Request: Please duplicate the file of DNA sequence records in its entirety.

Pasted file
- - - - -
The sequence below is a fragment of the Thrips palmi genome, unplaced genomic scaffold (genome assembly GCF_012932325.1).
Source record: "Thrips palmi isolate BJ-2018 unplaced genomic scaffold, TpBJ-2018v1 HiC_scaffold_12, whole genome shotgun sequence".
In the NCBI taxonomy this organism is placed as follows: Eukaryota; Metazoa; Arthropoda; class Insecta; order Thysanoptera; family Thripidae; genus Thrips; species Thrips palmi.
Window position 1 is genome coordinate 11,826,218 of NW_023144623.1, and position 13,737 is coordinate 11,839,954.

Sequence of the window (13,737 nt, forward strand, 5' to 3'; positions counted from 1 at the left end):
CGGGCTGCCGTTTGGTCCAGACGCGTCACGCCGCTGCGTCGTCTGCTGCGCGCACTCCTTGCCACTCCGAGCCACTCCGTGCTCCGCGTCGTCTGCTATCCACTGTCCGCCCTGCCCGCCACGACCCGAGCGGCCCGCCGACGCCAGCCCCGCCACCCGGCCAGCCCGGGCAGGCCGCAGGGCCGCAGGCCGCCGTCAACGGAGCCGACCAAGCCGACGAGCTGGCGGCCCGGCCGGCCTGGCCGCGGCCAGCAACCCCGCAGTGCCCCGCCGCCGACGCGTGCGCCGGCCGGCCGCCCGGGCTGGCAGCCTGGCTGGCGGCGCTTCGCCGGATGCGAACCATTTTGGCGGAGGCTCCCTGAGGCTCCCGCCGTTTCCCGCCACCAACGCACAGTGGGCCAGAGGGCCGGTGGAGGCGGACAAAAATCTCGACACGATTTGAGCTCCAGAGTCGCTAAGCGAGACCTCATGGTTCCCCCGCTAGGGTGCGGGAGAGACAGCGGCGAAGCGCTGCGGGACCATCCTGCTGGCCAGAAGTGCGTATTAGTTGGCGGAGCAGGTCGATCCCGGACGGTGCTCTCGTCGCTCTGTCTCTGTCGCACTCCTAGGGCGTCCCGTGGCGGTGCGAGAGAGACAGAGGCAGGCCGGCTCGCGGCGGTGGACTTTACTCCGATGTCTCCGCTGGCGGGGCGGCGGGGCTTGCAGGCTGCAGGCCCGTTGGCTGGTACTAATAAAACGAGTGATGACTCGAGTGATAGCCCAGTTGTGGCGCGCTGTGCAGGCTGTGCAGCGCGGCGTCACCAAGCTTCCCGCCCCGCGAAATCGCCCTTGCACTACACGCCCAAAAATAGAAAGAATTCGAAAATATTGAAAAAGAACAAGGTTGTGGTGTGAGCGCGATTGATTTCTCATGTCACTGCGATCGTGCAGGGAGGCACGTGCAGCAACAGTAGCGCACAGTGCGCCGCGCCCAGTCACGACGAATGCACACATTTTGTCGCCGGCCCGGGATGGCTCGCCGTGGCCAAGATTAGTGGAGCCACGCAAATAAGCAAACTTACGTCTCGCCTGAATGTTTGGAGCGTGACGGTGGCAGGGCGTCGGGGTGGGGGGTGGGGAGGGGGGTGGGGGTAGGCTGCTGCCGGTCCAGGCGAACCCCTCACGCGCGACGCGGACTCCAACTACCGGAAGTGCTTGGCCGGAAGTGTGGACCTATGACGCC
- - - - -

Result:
The sequence below is a fragment of the Thrips palmi genome, unplaced genomic scaffold (genome assembly GCF_012932325.1).
Source record: "Thrips palmi isolate BJ-2018 unplaced genomic scaffold, TpBJ-2018v1 HiC_scaffold_12, whole genome shotgun sequence".
In the NCBI taxonomy this organism is placed as follows: Eukaryota; Metazoa; Arthropoda; class Insecta; order Thysanoptera; family Thripidae; genus Thrips; species Thrips palmi.
Window position 1 is genome coordinate 11,826,218 of NW_023144623.1, and position 13,737 is coordinate 11,839,954.

Sequence of the window (13,737 nt, forward strand, 5' to 3'; positions counted from 1 at the left end):
CGGGCTGCCGTTTGGTCCAGACGCGTCACGCCGCTGCGTCGTCTGCTGCGCGCACTCCTTGCCACTCCGAGCCACTCCGTGCTCCGCGTCGTCTGCTATCCACTGTCCGCCCTGCCCGCCACGACCCGAGCGGCCCGCCGACGCCAGCCCCGCCACCCGGCCAGCCCGGGCAGGCCGCAGGGCCGCAGGCCGCCGTCAACGGAGCCGACCAAGCCGACGAGCTGGCGGCCCGGCCGGCCTGGCCGCGGCCAGCAACCCCGCAGTGCCCCGCCGCCGACGCGTGCGCCGGCCGGCCGCCCGGGCTGGCAGCCTGGCTGGCGGCGCTTCGCCGGATGCGAACCATTTTGGCGGAGGCTCCCTGAGGCTCCCGCCGTTTCCCGCCACCAACGCACAGTGGGCCAGAGGGCCGGTGGAGGCGGACAAAAATCTCGACACGATTTGAGCTCCAGAGTCGCTAAGCGAGACCTCATGGTTCCCCCGCTAGGGTGCGGGAGAGACAGCGGCGAAGCGCTGCGGGACCATCCTGCTGGCCAGAAGTGCGTATTAGTTGGCGGAGCAGGTCGATCCCGGACGGTGCTCTCGTCGCTCTGTCTCTGTCGCACTCCTAGGGCGTCCCGTGGCGGTGCGAGAGAGACAGAGGCAGGCCGGCTCGCGGCGGTGGACTTTACTCCGATGTCTCCGCTGGCGGGGCGGCGGGGCTTGCAGGCTGCAGGCCCGTTGGCTGGTACTAATAAAACGAGTGATGACTCGAGTGATAGCCCAGTTGTGGCGCGCTGTGCAGGCTGTGCAGCGCGGCGTCACCAAGCTTCCCGCCCCGCGAAATCGCCCTTGCACTACACGCCCAAAAATAGAAAGAATTCGAAAATATTGAAAAAGAACAAGGTTGTGGTGTGAGCGCGATTGATTTCTCATGTCACTGCGATCGTGCAGGGAGGCACGTGCAGCAACAGTAGCGCACAGTGCGCCGCGCCCAGTCACGACGAATGCACACATTTTGTCGCCGGCCCGGGATGGCTCGCCGTGGCCAAGATTAGTGGAGCCACGCAAATAAGCAAACTTACGTCTCGCCTGAATGTTTGGAGCGTGACGGTGGCAGGGCGTCGGGGTGGGGGGTGGGGAGGGGGGTGGGGGTAGGCTGCTGCCGGTCCAGGCGAACCCCTCACGCGCGACGCGGACTCCAACTACCGGAAGTGCTTGGCCGGAAGTGTGGACCTATGACGCC